2. Who will the coach be? The attention so far with the Rose hire is speculation if he can leverage his connections around the league and with players he has worked with to eventually get a star to New York. The question I’m pondering is if he can use his connections and knowledge of everyone around the NBA to pick the right coach for the Knicks. Because Rose has worked with every team in some way, he has an acute insight into who the smart people are. Just as with the front office, that information should suit him well in the coaching search. Names like Tom Thibodeau have been thrown out as potential coaching candidates because of his longstanding ties to Rose, but Rose, I’d guess, has connections to many coaches around the league even if we don’t know about them. Sometimes hiring the obvious name isn’t the answer and sometimes the obvious name isn’t the hire. What Rose does with the intel he has on league coaches and execs is just as interesting in how he fills out the organization. That would be one of the real advantages of hiring someone from outside a team structure to run the franchise. The coaching hire will also be a clue about how the Knicks will play and what their style is on the court. All of those things matter.
    3. What will be done with the lottery pick? This is self-explanatory, but the Knicks really need to nail a lottery pick. It just happens that this year’s draft is viewed as weaker in talent than in previous years. That doesn’t mean that a dud is guaranteed. Projections can and are often wrong. Weak drafts still produce good players. The Knicks need strong young players going forward. Rose has likely already been scouting and recruiting some of the players in this draft class while at CAA, so it’s not like he’s coming in blind. The Knicks scouts have been doing their jobs, too. No one knows at this point whether there will be turnover in that regard before the draft or what it would look like. Who the Knicks pick will also give some indication of what Rose values in players and how intends to build out the roster. We don’t know anything yet in that regard. There is no track record to go on. There’s also the trickle-down effect of whatever the choice would be. If the Knicks pick a point guard, what does that mean for Frank Ntilikina and Dennis Smith Jr.? If the Knicks go with James Wiseman, then what does the future hold for Mitchell Robinson? Or what if the Knicks decide to deal the pick altogether to acquire a veteran instead of adding more neophytes onto an already young roster? This could be the right year to do that and forego the inherent risk involved with a draft pick for someone a little more certain. This is conjecture at this point, but Rose’s pick will have more meaning than just the player himself.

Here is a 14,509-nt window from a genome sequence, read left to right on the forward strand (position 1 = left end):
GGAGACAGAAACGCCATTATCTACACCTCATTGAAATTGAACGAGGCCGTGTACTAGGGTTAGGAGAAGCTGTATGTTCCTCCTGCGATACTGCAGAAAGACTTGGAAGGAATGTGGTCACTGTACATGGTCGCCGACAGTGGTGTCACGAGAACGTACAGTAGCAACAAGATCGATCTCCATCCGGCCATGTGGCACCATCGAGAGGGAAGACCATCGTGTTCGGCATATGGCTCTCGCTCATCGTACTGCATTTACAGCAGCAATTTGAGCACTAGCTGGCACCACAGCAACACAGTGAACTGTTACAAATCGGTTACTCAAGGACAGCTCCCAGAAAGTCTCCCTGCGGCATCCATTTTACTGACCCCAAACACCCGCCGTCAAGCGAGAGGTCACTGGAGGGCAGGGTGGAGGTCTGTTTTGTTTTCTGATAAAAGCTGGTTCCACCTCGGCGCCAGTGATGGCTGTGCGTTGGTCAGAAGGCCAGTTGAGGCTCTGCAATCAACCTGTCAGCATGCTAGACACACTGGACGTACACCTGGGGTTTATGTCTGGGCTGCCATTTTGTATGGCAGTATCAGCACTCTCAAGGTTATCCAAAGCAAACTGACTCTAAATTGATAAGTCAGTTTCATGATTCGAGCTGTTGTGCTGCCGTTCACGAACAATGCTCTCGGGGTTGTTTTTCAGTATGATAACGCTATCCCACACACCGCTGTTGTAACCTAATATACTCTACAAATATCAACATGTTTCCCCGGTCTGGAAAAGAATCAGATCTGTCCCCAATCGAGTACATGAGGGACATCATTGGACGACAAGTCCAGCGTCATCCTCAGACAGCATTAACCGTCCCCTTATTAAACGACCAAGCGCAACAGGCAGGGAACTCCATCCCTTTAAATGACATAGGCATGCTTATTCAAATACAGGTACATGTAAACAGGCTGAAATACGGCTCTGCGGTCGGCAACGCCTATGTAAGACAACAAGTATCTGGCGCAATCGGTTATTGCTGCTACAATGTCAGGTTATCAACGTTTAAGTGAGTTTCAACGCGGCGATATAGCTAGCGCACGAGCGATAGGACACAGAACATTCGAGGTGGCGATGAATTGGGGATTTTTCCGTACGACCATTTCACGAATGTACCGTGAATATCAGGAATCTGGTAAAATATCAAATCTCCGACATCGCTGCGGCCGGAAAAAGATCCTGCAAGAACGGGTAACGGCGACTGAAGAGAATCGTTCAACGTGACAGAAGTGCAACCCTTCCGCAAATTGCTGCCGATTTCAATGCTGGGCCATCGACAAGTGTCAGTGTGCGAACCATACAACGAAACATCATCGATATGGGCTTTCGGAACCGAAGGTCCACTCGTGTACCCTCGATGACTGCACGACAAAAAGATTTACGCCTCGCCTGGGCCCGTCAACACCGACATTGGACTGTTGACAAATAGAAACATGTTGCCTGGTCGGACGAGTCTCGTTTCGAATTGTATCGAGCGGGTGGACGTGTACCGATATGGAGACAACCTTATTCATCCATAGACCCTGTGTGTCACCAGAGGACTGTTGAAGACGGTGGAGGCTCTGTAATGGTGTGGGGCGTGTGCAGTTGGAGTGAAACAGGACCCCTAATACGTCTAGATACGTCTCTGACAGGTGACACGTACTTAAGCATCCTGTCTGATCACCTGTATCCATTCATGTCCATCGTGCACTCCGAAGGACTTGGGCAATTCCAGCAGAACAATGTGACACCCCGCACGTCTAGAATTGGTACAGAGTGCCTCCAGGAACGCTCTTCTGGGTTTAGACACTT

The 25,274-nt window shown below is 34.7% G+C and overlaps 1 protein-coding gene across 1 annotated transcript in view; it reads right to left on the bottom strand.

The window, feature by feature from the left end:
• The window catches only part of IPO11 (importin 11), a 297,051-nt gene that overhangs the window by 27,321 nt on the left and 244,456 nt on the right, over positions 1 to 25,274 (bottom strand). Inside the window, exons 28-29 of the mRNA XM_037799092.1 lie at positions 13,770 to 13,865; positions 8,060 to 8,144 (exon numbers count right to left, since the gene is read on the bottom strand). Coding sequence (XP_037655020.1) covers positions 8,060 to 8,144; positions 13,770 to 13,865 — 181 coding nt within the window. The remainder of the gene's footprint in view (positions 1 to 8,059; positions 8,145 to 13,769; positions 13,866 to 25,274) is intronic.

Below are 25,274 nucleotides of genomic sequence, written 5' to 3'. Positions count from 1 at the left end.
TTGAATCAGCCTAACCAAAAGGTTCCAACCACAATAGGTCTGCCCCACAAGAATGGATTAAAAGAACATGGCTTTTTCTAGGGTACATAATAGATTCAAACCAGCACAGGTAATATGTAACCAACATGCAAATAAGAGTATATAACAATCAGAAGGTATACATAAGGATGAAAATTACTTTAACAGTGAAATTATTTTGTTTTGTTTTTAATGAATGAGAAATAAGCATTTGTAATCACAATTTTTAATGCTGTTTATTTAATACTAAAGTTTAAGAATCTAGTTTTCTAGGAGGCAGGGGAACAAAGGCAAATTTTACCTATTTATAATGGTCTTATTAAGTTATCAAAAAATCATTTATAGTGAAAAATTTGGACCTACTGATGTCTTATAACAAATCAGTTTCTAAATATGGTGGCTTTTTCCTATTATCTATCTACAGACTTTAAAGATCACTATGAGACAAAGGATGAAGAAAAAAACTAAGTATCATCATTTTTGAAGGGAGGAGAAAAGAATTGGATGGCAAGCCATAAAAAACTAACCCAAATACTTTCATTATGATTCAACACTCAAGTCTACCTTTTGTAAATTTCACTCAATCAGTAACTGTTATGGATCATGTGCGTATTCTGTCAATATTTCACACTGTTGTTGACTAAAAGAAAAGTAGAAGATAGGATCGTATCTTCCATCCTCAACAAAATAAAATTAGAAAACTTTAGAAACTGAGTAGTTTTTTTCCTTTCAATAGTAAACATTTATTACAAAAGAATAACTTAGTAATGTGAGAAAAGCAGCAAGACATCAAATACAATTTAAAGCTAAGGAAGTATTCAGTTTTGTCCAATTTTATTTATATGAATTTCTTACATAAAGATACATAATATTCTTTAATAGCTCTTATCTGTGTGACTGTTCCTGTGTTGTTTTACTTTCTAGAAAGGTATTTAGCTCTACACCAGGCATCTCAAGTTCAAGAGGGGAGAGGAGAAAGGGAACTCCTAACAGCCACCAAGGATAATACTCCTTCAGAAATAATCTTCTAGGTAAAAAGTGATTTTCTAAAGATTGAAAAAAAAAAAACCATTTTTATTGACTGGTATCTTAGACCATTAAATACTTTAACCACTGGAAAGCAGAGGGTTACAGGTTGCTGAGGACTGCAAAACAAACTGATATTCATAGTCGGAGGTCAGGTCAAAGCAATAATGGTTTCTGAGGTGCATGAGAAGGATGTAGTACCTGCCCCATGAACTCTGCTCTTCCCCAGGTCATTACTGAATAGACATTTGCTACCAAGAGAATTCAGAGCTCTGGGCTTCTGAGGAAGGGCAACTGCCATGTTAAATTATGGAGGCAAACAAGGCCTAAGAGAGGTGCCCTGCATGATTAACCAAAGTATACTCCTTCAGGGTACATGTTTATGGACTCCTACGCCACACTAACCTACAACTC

4. What is the plan for free agency? The Knicks won’t have the cap space they had last summer but could have plenty, enough to sign a max free agent if they want to. What should they do with it though? In 2019, they chose to sign a class of veterans in hopes of a short-term boost coming off a 17-win season and an unappealing roster. They’ll get that. The Knicks are at 17 wins now. FiveThirtyEight projects them to finish with 24 wins. That’s improvement, but not enough to please owner James Dolan. The Knicks made certain choices last summer to get here. They didn’t want to be a warehouse for other teams’ problematic contracts and receive assets in return, instead using their cap space in free agency. Will that change this summer if the opportunity presents itself? Will Rose continue with what is a pretty clean cap sheet — a credit to the current Knicks front office, who has also accumulated seven first-round picks over the four years — and wait to make a big move until 2021? Will the Knicks be willing to use the 2020-21 season as a bridge season, yet again? That would be the third time in the last six years that the organization chose to do that — the 17-win season under Phil Jackson and last season — which would kind of give a Groundhog’s Day vibe at MSG. But constant churn in the president’s chair will do that. Or will Rose see if there’s any opportunity to strike on the trade market with all those assets? He has to realize by now that long-term plans don’t really exist in New York because the president who tries to pull them off hasn’t gotten the time to do so. That kind of reality invites expediency, which invites rash decisions, which invites mistakes, which lead to more firings and then hirings. That cycle is familiar to the organization and its fans.
    5. How much will the Knicks invest in player development? The Knicks made a show of their current player development system. Craig Robinson, the man in charge of it, compared it to Nike and Google. David Fizdale filled out his coaching staff and said every coach would be responsible for development instead of having specific coaches under the development umbrella. The returns have been unfulfilling so far. What is the Knicks’ biggest development victory under the current regime? The Knicks have also not followed the trend league-wide of investing significant resources into development. The Sixers have 11 staff members devoted only to development and not in-game coaching, according to ESPN. The Raptors have eight people with development specifically in their job description. The player development staff and infrastructure is where the Knicks can splash the pot if they want to, since it’s outside of the salary cap. They haven’t yet. Rose’s plan and implementation for player development will be one of the most crucial decisions he makes.